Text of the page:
Living in Chicago, Common Sense is someone I, as well as many others, recognize as a key breakthrough act for the city. Certainly there had been other records from or representing Chicago before him; Casper the Groovy Ghost (1980), His Majesti (1988), and several others, but he was really the first to make a strong national impact*, particularly with '94s Resurrection album, and have people curious about what type of scene was going on in Chicago.
I remember going to New York in '94, right before "Resurrection" dropped**. It was surprising even that late in the game, people in New York were surprised to meet Hip Hop People from Chicago. I continually had people say, "They have Hip Hop in Chicago?!?!?" Like it would be surprising for Hip Hop to be thriving in one of the largest and most diverse cities in this Country, 20 years after the birth of Hip Hop none-the-less. They only saving graces for them being able to believe it was possible were the only two reference points they could manage to conjure; 1)DJ Tone B Nimble of All Natural competing in the New Music Seminar DJ Battle the year before and do a trick of taking off his shirt while doing his routine and 2)Common Sense... mainly his latest 12", "Soul By The Pound" Remix, which they thought was "alright" or "cool".
Obviously, not long after "Resurrection" was released and went on to critical and cultural acclaim, as well as, regarded by many as a Hip Hop classic. It was loved from the East to the West Coast and beyond, despite the response from Ice Cube and his Westside Connection companions. He followed up with a string of strong successful and/or experimental albums. All the while pushing the limits of himself as a writer, growing as an artist, and taking a voyage towards a more conscious lifestyle, which was also reflected in his music.
Although Common continued to rise in popularity and profile, he always remained true to his strengths, which ultimately are key things that made the underground love him; well written lyrics and his natural ability to freestyle. So many artists tend to leave those things behind or let those original skills that helped them grow slowly fade away in the interest of pleasing the masses. Not Common. He was also eventually able to parlay his talents into a successful acting career that is still growing, currently about to star in a new HBO Western Series, "Hell On Wheels".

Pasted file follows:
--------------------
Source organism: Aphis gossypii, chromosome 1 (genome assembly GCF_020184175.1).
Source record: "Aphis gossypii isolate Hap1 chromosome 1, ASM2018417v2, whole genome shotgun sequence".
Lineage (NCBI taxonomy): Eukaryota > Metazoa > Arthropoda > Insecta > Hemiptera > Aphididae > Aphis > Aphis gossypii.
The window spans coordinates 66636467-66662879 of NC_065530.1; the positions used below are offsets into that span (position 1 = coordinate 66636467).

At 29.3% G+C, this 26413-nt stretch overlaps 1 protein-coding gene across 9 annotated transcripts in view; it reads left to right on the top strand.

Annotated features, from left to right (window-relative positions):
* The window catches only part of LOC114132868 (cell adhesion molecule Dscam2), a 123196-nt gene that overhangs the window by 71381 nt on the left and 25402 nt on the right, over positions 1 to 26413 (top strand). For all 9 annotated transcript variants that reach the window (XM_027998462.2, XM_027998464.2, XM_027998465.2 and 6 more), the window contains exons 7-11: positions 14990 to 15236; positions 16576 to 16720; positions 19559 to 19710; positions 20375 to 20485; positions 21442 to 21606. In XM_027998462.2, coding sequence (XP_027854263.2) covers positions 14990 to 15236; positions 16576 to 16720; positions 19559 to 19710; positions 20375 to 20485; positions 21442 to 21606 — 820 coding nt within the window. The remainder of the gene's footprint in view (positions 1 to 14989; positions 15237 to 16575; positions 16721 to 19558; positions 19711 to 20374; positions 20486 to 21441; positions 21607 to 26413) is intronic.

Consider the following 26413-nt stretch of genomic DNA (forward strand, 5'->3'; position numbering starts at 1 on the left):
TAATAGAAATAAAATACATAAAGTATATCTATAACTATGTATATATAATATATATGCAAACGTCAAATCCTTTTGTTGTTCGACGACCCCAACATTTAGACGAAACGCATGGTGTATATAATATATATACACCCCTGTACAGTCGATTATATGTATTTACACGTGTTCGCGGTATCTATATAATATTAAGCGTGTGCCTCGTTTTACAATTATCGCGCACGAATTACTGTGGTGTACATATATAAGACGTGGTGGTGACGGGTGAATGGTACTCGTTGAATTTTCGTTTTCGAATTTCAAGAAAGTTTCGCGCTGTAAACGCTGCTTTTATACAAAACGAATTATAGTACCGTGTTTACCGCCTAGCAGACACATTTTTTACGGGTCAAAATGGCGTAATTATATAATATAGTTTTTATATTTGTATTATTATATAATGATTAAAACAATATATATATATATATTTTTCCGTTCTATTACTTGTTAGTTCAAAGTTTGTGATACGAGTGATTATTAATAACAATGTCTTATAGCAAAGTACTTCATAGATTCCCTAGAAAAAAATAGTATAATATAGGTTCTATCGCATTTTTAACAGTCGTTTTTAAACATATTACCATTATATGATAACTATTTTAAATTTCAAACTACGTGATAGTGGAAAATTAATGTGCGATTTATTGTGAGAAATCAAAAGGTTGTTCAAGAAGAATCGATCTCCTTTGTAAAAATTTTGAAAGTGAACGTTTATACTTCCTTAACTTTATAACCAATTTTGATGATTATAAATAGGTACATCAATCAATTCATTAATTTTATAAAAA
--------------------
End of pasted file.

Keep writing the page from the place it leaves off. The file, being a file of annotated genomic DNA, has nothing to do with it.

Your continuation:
All of this made me interested to check out his, excellently named, "One Day It Will All Make Sense" Auto-Biography. Pulling the title from his 3rd album which was able to be perfectly used twice now. For that original album it represented the first time he couldn't legally use his full stage name, Common Sense so the title hinted towards it, as well as other things. Here with the book, the title serves as a great quote that represents all of our lives as we make these journeys and struggle to make it all make sense...
Truthfully, I have not read the complete book yet. I've been meaning to pick it up, but haven't had the time. However, this past weekend I was waiting for some car work and stepped over to a book store and decided to flip thru it. It looked really good and definitely convinced me that I needed to pick it up, something I'm finally doing today.
I'm not generally in the business of writing about a book or CD before experiencing it in full, but my brief look at it makes me feel comfortable to suggest it as a worth while read. However, I admit that isn't my main motivation for jumping to write this. While flipping thru I stumbled upon a section that I was definitely interested in. It was about his song "I Used To Love H.E.R" and how it ultimately lead to his beef with Ice Cube. I have a personal investment in that story and I didn't really expect him to give me any credit or anything because I'm pretty sure he doesn't even know me by name/face recognition. I "met" Common 6 or 7 times between '92-'97 and it never seemed to click with him who I was and that was fine, he had a line in one of his songs that suggested he wasn't all that good with remembering people, so he had pre-apologized sort of...ha. I'm also don't consider myself a spotlight hound. I don't do things because I want the credit. I simply act off my passions and do what seems to be right at the time.